Map of Railway Systems in India, Burma, and Ceylon.
1914 (dated) 33 x 34.5 in (83.82 x 87.63 cm)
1 : 4055040
This is a 1914 Railway Department or Railway Board map of the railway systems in India, Burma, and Sri Lanka (Ceylon). The map depicts the region from Chitral and Kabul (Afghanistan) to Sri Lanka and the Indian Ocean and from Afghanistan and the Arabian Sea to Burma. A visually enthralling piece, each railway is illustrated 'in a distinctive colour.' This allows for the viewer to easily distinguish between the numerous different railway companies, rendering the complexity of the railway system immediately recognizable. The lines employed to depict the railways are not only different colors, but different thicknesses as well. The differences in width of the lines correlates to differences in railway gauge, which rapidly relates another of the complexities within to the network.
Seventeen different inset maps frame the central image. Eleven of these inset maps depict the immediate vicinity of various cities in India, including Gujarat, Bombay (Mumbai), Calcutta, and Delhi. A regional map of the River Services in Bengal is situated along the bottom border, along with two other regional maps: one of Malaysia and Sumatra and another of the Indian Empire. Another regional map, depicting Afghanistan and parts of Persia, Russian Turkistan, and Beluchistan, is located in the upper left corner. At the upper right, a large inset map of The World and its Highways by Land and Sea is included, bearing a detailed depiction of rail routes and sea lanes from Alaska to the Bering Sea and from the Arctic Ocean to Tierra del Fuego. Below that map, lies the final inset map, of the proposed rail route from London to Bombay, which, per the map, is a 5700 miles journey which would be completed in seven days.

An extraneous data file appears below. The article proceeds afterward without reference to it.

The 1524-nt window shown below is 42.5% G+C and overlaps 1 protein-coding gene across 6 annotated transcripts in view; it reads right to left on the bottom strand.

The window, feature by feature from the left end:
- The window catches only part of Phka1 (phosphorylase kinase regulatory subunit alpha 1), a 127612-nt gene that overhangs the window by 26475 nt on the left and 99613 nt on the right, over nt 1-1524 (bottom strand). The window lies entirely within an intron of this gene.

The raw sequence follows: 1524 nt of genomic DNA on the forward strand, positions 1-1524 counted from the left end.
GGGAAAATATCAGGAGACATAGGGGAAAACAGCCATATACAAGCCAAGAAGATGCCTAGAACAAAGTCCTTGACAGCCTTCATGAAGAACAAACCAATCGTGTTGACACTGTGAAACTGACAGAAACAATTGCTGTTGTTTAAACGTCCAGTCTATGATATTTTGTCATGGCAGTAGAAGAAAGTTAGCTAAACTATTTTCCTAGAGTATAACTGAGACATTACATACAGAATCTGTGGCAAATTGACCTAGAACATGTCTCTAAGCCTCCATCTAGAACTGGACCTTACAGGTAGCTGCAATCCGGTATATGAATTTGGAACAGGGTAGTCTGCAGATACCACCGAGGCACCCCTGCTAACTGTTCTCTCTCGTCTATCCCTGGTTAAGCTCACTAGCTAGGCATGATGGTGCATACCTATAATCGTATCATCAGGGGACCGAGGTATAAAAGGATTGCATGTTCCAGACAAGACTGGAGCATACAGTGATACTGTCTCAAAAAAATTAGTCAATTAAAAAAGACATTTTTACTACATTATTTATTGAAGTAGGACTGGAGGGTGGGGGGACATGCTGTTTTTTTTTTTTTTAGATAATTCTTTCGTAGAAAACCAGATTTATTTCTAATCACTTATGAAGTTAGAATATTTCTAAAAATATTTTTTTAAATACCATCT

The map itself is highly detailed, with myriad cities, towns, and villages labeled throughout on every line. Rivers, lakes,a nd mountains are also labeled. Distances between cities are marked along all the routes, as well as on the road network, which is also depicted. This incredible map was compiled for the Railway Department (Railway Board) of India by J.H. Trott and printed at Thomason College in 1914.
Very good. Wear along original fold lines. Blank on verso.